The solution uses 14 = ..., but I don't understand how they are using 14. Should the question have said a multiple of one of these numbers?



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Re: Number properties question from QR 2nd edition PS 164 [#permalink]
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18 Jun 2010, 00:56
As per my approach, it is easy to reach the solution by going thorough each one of the options. You can eliminate 12,8,4 and 3 at one look. Then you just need to check for 7. It took me less than 1 minute to get to the answer. So that should be fine I guess.



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Re: Number properties question from QR 2nd edition PS 164 [#permalink]
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18 Jun 2010, 06:29
It says that the remainder when you divide 10 by n is n4 This basically can be translated into the following statement algebraically: \(10 = kn + (n4)\) This is simplified as follows: \(10 = kn + n 4 = n *(k+1)  4\) Further simplifying: \(10 + 4 = n*(k+1) 14 = n*(k+1) 7*2 = n*(k+1)\) So n can be 7 or 2. Only 7 is listed as an option here, so the answer is C. Hope this helps! jpr200012 wrote: When 10 is divided by the positive integer n, the remainder is n4. Which of the following could be the value of n?
A. 3 B. 4 C. 7 D. 8 E. 12
My strategy was to create lists below: n = 3, 4, 7, 8, 12 n4 = 1(becomes 9), 0, 3, 4, 8 n/10 = R? = 3, 4, 7, 8, 4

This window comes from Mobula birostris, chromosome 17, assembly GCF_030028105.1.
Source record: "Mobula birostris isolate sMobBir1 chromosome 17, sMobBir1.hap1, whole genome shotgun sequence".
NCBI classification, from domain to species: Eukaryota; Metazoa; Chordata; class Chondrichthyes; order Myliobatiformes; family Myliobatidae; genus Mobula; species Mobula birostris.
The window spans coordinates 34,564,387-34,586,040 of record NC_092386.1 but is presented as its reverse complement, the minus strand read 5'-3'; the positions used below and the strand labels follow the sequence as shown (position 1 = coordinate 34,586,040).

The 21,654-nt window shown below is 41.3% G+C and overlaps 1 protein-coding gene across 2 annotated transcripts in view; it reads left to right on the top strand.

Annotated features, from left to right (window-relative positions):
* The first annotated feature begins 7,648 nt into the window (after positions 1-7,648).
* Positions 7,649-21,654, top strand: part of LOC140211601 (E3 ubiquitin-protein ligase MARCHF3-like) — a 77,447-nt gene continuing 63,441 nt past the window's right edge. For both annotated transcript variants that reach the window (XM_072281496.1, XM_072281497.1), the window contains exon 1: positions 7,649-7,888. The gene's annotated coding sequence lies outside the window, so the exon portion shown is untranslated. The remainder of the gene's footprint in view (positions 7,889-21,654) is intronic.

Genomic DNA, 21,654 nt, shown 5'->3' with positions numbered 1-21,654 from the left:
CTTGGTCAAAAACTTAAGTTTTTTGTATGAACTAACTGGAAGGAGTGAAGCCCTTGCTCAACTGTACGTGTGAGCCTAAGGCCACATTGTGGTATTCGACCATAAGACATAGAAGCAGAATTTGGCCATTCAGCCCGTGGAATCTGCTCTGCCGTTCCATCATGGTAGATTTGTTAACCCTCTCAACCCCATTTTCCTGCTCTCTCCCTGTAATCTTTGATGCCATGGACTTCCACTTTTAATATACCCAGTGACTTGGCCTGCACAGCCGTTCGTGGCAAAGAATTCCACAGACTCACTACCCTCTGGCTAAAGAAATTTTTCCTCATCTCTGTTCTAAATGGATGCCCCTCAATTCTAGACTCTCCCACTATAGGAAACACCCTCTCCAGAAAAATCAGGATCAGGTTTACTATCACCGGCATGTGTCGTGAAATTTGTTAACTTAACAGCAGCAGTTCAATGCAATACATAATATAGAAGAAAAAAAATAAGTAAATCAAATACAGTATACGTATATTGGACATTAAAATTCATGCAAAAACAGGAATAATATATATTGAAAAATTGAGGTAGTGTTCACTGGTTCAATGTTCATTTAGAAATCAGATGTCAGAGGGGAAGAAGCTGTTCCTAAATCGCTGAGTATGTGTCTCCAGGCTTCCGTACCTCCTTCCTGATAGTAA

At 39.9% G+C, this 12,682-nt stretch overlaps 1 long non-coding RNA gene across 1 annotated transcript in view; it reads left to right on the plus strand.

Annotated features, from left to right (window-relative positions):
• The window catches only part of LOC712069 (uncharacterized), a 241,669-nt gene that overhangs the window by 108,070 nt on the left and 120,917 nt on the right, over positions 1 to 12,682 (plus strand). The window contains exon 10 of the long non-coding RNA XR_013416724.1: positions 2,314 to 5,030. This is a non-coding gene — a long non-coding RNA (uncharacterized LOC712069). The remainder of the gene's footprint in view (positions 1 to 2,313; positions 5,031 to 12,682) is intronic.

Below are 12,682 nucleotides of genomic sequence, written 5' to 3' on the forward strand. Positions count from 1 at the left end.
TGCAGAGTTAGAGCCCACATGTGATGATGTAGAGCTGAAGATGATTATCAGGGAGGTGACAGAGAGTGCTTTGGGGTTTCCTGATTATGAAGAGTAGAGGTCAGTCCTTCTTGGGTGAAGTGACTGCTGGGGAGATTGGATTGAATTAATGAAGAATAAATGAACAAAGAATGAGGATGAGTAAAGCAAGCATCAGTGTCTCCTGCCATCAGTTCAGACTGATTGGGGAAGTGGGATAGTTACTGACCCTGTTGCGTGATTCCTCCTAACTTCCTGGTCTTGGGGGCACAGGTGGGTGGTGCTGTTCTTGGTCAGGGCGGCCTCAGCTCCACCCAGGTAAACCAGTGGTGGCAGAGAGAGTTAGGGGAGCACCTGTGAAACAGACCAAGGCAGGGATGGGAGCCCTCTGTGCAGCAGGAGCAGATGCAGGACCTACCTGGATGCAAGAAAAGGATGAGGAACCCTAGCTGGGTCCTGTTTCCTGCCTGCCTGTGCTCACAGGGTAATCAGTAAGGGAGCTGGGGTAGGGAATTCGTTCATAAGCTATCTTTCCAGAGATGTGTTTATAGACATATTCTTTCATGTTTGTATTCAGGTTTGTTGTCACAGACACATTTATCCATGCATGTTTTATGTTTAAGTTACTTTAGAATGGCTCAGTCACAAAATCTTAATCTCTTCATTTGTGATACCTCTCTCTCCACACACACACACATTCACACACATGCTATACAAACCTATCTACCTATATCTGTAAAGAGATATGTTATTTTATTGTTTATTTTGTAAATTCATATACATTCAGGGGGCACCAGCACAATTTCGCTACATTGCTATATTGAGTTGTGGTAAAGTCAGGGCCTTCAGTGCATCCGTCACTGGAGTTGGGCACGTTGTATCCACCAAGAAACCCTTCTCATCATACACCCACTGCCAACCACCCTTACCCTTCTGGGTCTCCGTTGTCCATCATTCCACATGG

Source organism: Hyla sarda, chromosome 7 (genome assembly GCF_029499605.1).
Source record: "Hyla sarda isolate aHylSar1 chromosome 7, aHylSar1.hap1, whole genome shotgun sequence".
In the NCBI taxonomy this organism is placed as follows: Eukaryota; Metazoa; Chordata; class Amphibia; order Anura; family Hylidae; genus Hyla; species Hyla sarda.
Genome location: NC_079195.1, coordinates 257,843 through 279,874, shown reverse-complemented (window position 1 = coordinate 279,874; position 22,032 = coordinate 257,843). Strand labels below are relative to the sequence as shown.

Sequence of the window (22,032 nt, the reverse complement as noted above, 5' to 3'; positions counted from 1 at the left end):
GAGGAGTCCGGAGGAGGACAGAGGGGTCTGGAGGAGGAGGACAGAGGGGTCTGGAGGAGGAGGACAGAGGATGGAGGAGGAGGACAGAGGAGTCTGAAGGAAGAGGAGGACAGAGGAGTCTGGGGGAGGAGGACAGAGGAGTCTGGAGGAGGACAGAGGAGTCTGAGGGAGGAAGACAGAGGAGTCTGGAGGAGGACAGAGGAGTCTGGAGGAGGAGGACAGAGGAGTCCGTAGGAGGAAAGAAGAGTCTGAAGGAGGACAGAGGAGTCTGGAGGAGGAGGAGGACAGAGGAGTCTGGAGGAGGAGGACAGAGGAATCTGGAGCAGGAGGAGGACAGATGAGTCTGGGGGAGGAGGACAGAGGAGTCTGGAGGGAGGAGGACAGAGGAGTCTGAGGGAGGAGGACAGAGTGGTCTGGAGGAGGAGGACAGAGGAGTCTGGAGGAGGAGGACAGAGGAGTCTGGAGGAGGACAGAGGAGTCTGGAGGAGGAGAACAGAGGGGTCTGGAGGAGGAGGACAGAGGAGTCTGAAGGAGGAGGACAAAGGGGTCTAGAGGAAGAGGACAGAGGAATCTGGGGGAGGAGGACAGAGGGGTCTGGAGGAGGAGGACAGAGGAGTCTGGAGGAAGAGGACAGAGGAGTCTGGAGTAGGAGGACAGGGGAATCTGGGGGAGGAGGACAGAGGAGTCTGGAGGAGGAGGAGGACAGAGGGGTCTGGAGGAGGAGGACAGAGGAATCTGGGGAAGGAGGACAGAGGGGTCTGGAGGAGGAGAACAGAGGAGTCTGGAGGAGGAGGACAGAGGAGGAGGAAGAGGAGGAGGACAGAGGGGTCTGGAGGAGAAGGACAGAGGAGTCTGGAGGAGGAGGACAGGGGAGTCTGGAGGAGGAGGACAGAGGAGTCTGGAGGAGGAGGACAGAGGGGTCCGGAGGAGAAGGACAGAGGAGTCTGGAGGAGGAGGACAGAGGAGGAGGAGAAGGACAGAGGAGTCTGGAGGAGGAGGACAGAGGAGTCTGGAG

There is no match between n4 and n/10's R.
The solution uses 14 = ..., but I don't understand how they are using 14. Should the question have said a multiple of one of these numbers?



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Re: Number properties question from QR 2nd edition PS 164 [#permalink]
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18 Jun 2010, 06:46



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Re: Number properties question from QR 2nd edition PS 164 [#permalink]
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18 Jun 2010, 06:52
Oh, yeah, that's right. I just saw the 7 and 2, and looked at the answer choices and chose 7. Thanks, Bunuel. Your explanation will come in handy in case both 2 and 7 were listed as answer choices!



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Re: Number properties question from QR 2nd edition PS 164 [#permalink]
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16 Jul 2010, 04:22
Quote: remainder is always nonnegative Bunuel, I have to disagree with you on that: http://en.wikipedia.org/wiki/Remainder



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Re: Number properties question from QR 2nd edition PS 164 [#permalink]
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16 Jul 2010, 07:14



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Re: Number properties question from QR 2nd edition PS 164 [#permalink]
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16 Jul 2010, 14:00
Thanks for clarification. But you can use that property (negative remainder) to solve remainder problems (as it has been done in several posts).



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Re: QR. 164 Remainder [#permalink]
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05 Mar 2011, 01:24
If division by n leaves reminder. Then i.e. Dividend  Remainder is a multiple of divider. Here 10 (n4) must be a multiple of n. Or Is [10  (n4)] / n = integer?Now plug in the values of n from the options. A  n4 will give negative remainder. Illogical B  (100)/4 is not integer C  (103)/7 is integer D  (104)/8 is not integer E  (108)/12 is not integer Answer C. Baten80 wrote: When 10 is divided by the positive integer n, the remainder is n4. Which of the following could be the value of n ?